Chronic lymphocytic leukemia (CLL) is a blood and bone marrow cancer and the most common form of leukemia in adults. One of the clinical hallmarks of CLL is the high degree of variability in its disease course. Although targeted therapies for CLL exist, some patients harbor subpopulations of resistant leukemia cells that mediate disease recurrence. Understanding the heterogeneity of CLL tumor cells is therefore important for the development of novel treatment strategies.
Dr. David Andrews, Director and Senior Scientist in Biological Sciences at Sunnybrook Research Institute in Toronto, Canada, and colleagues have been using high-content image-based screening to address the current challenges in CLL and identify cohorts of patients whose cells behave in a similar way in response to treatment. In this article, David shares details of his recent studies and discusses his hopes for launching a powerful clinical trial in the future.
PerkinElmer: Why is CLL of interest to you? What are the current treatments and what challenges are posed by this disease?
Dr. Andrews: What stands out to me is that CLL remains a fatal disease. Patients might go into remission for extended periods of time, but they will not overcome it and we don’t know how to cure it. This means that everyone is ultimately resistant to treatment. A challenge is predicting how well patients will respond to treatment and for what duration.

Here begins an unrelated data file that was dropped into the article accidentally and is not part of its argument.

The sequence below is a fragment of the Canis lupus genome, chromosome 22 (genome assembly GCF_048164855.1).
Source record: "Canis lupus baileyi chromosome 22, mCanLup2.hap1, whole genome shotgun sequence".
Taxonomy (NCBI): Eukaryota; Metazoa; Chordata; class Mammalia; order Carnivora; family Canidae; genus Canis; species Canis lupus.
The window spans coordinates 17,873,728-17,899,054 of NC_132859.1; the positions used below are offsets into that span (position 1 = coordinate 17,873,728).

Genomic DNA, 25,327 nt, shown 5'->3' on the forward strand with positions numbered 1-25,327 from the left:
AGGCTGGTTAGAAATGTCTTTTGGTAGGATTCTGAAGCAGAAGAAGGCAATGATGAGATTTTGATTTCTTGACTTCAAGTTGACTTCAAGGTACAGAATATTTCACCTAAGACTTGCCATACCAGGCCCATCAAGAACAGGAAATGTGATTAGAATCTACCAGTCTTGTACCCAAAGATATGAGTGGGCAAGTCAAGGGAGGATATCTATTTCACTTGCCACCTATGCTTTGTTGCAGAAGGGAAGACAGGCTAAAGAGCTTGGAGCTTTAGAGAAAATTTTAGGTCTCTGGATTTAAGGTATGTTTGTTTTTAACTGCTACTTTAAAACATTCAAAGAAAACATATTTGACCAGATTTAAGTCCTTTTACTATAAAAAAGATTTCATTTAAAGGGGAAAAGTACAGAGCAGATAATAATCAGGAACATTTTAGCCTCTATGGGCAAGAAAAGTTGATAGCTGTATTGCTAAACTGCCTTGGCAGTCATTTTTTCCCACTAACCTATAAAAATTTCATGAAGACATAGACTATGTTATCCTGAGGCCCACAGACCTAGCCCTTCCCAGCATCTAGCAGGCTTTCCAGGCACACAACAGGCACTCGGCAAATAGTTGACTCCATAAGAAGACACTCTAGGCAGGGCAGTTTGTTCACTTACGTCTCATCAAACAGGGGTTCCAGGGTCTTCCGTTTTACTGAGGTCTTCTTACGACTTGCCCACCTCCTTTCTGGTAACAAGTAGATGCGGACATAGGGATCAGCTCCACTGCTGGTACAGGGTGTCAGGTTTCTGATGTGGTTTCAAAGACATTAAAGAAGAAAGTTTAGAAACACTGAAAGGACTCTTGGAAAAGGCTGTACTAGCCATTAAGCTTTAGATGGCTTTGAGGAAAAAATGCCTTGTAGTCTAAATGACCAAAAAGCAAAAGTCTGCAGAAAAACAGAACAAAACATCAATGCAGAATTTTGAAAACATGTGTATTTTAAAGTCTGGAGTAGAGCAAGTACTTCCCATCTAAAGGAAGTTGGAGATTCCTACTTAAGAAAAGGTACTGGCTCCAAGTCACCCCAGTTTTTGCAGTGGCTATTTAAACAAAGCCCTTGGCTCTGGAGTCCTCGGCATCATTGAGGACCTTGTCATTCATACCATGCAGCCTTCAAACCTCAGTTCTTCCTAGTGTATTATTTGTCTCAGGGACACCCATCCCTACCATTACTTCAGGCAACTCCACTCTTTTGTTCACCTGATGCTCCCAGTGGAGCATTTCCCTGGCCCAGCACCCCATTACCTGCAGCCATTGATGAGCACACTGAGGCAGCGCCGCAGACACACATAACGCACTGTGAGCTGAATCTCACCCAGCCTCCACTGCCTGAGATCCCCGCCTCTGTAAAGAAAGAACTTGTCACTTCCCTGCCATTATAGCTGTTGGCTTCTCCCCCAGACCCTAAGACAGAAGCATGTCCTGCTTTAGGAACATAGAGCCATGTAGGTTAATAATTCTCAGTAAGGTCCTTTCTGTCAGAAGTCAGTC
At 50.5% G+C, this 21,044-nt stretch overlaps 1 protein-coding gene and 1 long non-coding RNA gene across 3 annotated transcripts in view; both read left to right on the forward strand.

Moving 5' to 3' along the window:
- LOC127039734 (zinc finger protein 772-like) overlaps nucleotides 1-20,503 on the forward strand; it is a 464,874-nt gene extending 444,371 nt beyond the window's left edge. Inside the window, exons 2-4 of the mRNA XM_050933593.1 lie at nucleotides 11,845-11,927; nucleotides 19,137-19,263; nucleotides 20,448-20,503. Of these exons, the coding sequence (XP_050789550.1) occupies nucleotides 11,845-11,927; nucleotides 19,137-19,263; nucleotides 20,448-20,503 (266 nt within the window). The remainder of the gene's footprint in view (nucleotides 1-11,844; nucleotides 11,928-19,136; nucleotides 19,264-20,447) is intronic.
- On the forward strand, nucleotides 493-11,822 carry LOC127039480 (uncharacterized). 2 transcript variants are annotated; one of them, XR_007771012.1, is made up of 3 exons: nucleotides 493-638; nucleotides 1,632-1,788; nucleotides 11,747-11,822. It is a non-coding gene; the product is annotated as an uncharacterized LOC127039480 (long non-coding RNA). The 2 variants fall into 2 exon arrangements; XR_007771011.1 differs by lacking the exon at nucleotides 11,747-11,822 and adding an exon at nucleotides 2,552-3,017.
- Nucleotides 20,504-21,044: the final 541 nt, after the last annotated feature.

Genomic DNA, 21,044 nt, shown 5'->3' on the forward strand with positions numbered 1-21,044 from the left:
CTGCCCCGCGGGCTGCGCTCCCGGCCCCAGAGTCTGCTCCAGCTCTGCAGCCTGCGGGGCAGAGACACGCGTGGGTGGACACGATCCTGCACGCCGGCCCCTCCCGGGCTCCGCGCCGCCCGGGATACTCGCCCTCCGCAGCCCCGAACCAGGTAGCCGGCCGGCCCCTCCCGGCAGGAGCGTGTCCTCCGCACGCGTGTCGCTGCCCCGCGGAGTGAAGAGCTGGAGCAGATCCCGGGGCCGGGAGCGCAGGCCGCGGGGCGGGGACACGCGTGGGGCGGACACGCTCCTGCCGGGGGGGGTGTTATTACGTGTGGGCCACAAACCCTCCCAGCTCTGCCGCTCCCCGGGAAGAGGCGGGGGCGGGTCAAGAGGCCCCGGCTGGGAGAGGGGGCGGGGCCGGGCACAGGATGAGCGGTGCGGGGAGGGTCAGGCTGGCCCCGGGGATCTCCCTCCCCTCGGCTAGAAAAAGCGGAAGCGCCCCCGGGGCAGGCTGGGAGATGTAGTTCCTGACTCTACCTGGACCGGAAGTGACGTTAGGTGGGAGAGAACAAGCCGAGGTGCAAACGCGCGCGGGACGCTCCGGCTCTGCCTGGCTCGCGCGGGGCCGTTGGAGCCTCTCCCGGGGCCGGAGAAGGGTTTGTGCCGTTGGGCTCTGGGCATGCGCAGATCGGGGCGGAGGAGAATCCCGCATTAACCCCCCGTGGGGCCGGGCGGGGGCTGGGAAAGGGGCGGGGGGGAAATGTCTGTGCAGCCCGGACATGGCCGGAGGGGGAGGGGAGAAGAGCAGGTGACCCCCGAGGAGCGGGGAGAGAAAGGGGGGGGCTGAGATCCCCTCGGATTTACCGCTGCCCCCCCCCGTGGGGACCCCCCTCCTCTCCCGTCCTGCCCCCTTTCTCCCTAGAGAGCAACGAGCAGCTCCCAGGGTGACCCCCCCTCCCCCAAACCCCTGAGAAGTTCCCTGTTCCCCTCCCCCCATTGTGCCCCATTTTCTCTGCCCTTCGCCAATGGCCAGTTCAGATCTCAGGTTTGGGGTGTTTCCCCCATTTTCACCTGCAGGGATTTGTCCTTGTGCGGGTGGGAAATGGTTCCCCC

In CLL there are two new targeted therapies: Ibrutinib, a Bruton’s tyrosine kinase inhibitor that disrupts signaling networks important for CLL cell growth and venetoclax, which inhibits Bcl-2 – a protein that prevents cell death and is overexpressed in virtually all CLL cells. It is currently difficult to know for any particular patient which drug is the better choice.
Moreover, although some patients respond to treatment, most harbor subpopulations of resistant leukemia cells that mediate disease recurrence. We are currently working on ways to identify subsets of patients for which we can predict the more effective treatment, and to aid drug discovery with the ultimate goal of finding better subset-specific treatment options.
PerkinElmer: How have you studied resistance to treatment in patients with CLL? Can you describe how you developed an in vitro model of the microenvironment?
Dr. Andrews: The problem with CLL is that many of the drugs used to treat cancer are designed to kill proliferating cells, but the cells in the proliferation centers of CLL patients are often highly drug resistant. Since we did not know the mechanisms behind this, we worked with clinicians to develop an in vitro model of the leukemic microenvironment.